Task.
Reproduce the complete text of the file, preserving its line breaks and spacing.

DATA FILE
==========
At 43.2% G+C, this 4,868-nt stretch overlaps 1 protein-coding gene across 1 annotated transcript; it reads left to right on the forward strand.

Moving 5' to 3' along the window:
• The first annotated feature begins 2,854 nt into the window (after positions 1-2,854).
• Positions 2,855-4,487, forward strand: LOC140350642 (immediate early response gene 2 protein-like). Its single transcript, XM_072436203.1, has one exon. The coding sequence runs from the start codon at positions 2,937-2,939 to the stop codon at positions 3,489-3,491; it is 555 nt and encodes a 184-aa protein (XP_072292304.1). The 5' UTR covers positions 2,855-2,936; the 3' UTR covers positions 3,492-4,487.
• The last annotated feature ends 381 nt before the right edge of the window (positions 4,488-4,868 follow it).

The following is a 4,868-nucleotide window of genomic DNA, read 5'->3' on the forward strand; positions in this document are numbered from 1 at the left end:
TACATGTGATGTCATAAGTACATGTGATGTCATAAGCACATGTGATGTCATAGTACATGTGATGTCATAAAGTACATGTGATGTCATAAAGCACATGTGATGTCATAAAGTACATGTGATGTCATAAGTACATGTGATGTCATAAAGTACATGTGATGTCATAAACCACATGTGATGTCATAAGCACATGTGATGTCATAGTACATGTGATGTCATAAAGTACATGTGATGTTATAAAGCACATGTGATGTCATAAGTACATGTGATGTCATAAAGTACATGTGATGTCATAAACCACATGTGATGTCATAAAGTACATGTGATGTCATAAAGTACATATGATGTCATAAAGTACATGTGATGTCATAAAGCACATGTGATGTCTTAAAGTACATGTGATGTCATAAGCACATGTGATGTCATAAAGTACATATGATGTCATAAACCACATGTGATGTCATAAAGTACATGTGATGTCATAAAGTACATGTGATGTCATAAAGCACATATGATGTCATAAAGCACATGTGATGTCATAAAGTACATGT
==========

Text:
At 43.2% G+C, this 4,868-nt stretch overlaps 1 protein-coding gene across 1 annotated transcript; it reads left to right on the forward strand.

Moving 5' to 3' along the window:
• The first annotated feature begins 2,854 nt into the window (after positions 1-2,854).
• Positions 2,855-4,487, forward strand: LOC140350642 (immediate early response gene 2 protein-like). Its single transcript, XM_072436203.1, has one exon. The coding sequence runs from the start codon at positions 2,937-2,939 to the stop codon at positions 3,489-3,491; it is 555 nt and encodes a 184-aa protein (XP_072292304.1). The 5' UTR covers positions 2,855-2,936; the 3' UTR covers positions 3,492-4,487.
• The last annotated feature ends 381 nt before the right edge of the window (positions 4,488-4,868 follow it).

The following is a 4,868-nucleotide window of genomic DNA, read 5'->3' on the forward strand; positions in this document are numbered from 1 at the left end:
TACATGTGATGTCATAAGTACATGTGATGTCATAAGCACATGTGATGTCATAGTACATGTGATGTCATAAAGTACATGTGATGTCATAAAGCACATGTGATGTCATAAAGTACATGTGATGTCATAAGTACATGTGATGTCATAAAGTACATGTGATGTCATAAACCACATGTGATGTCATAAGCACATGTGATGTCATAGTACATGTGATGTCATAAAGTACATGTGATGTTATAAAGCACATGTGATGTCATAAGTACATGTGATGTCATAAAGTACATGTGATGTCATAAACCACATGTGATGTCATAAAGTACATGTGATGTCATAAAGTACATATGATGTCATAAAGTACATGTGATGTCATAAAGCACATGTGATGTCTTAAAGTACATGTGATGTCATAAGCACATGTGATGTCATAAAGTACATATGATGTCATAAACCACATGTGATGTCATAAAGTACATGTGATGTCATAAAGTACATGTGATGTCATAAAGCACATATGATGTCATAAAGCACATGTGATGTCATAAAGTACATGT